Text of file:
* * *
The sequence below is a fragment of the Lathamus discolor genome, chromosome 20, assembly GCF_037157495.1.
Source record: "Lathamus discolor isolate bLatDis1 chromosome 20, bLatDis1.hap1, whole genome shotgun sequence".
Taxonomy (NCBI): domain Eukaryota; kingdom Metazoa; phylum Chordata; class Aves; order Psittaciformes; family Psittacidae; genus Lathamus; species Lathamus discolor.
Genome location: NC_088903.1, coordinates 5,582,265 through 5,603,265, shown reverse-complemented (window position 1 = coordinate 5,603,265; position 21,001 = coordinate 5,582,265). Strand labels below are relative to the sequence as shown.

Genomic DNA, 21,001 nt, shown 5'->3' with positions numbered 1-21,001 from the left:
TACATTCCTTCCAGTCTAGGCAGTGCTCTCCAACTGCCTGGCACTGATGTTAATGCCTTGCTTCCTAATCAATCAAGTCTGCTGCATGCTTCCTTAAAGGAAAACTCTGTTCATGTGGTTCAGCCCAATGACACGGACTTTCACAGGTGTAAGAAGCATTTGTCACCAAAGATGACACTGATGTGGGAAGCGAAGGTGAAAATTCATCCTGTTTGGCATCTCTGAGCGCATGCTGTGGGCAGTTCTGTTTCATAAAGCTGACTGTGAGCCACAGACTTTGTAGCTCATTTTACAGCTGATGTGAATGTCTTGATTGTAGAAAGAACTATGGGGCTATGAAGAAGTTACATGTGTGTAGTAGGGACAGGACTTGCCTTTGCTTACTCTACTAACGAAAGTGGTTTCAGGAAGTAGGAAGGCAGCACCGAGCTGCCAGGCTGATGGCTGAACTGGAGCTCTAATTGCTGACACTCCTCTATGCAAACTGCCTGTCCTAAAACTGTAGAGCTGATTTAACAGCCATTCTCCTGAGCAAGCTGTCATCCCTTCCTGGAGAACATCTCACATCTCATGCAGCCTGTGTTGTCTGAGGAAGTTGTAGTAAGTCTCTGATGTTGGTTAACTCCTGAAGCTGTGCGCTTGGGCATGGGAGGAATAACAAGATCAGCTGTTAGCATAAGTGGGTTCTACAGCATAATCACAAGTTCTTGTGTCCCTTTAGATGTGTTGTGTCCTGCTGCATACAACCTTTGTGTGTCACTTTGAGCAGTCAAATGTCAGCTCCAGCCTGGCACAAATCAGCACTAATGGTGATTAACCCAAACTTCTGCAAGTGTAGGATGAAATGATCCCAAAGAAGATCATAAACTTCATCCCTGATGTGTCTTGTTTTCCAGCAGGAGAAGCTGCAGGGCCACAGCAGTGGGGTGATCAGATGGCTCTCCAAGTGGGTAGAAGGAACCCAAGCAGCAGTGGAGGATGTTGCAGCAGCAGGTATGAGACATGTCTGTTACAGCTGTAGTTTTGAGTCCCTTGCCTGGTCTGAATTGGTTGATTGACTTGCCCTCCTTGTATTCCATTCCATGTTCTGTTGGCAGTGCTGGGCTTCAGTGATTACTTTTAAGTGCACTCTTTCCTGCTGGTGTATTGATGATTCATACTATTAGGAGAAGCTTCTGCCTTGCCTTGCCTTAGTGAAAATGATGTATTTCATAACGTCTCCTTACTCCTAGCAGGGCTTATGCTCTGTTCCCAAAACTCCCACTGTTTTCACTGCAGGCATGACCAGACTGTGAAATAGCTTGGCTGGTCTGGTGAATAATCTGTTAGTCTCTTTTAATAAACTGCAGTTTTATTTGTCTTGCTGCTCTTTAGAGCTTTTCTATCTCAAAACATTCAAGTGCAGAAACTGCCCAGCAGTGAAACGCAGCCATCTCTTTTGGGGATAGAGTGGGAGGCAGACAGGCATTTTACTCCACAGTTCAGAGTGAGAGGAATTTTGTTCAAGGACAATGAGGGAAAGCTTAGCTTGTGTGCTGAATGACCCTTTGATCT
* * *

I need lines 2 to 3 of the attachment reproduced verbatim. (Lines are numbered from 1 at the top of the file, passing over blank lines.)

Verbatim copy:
Source record: "Lathamus discolor isolate bLatDis1 chromosome 20, bLatDis1.hap1, whole genome shotgun sequence".
Taxonomy (NCBI): domain Eukaryota; kingdom Metazoa; phylum Chordata; class Aves; order Psittaciformes; family Psittacidae; genus Lathamus; species Lathamus discolor.